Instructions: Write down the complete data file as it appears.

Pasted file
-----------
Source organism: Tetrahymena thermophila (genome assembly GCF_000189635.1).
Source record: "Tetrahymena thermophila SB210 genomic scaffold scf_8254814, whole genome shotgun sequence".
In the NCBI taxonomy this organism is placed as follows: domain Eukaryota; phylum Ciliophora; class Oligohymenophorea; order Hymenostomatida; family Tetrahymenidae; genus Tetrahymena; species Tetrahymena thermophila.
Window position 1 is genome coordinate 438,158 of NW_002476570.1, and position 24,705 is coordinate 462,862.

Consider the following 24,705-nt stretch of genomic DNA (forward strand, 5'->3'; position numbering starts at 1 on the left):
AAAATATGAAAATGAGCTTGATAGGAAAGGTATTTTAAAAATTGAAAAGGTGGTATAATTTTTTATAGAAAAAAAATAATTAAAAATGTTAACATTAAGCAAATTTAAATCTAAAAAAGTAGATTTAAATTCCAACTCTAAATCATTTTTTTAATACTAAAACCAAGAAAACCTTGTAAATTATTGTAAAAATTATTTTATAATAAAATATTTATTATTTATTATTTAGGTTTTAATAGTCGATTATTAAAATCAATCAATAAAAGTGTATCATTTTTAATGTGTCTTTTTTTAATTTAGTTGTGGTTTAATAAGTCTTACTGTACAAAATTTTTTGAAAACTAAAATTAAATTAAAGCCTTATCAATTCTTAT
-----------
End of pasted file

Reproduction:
Source organism: Tetrahymena thermophila (genome assembly GCF_000189635.1).
Source record: "Tetrahymena thermophila SB210 genomic scaffold scf_8254814, whole genome shotgun sequence".
In the NCBI taxonomy this organism is placed as follows: domain Eukaryota; phylum Ciliophora; class Oligohymenophorea; order Hymenostomatida; family Tetrahymenidae; genus Tetrahymena; species Tetrahymena thermophila.
Window position 1 is genome coordinate 438,158 of NW_002476570.1, and position 24,705 is coordinate 462,862.

Consider the following 24,705-nt stretch of genomic DNA (forward strand, 5'->3'; position numbering starts at 1 on the left):
AAAATATGAAAATGAGCTTGATAGGAAAGGTATTTTAAAAATTGAAAAGGTGGTATAATTTTTTATAGAAAAAAAATAATTAAAAATGTTAACATTAAGCAAATTTAAATCTAAAAAAGTAGATTTAAATTCCAACTCTAAATCATTTTTTTAATACTAAAACCAAGAAAACCTTGTAAATTATTGTAAAAATTATTTTATAATAAAATATTTATTATTTATTATTTAGGTTTTAATAGTCGATTATTAAAATCAATCAATAAAAGTGTATCATTTTTAATGTGTCTTTTTTTAATTTAGTTGTGGTTTAATAAGTCTTACTGTACAAAATTTTTTGAAAACTAAAATTAAATTAAAGCCTTATCAATTCTTAT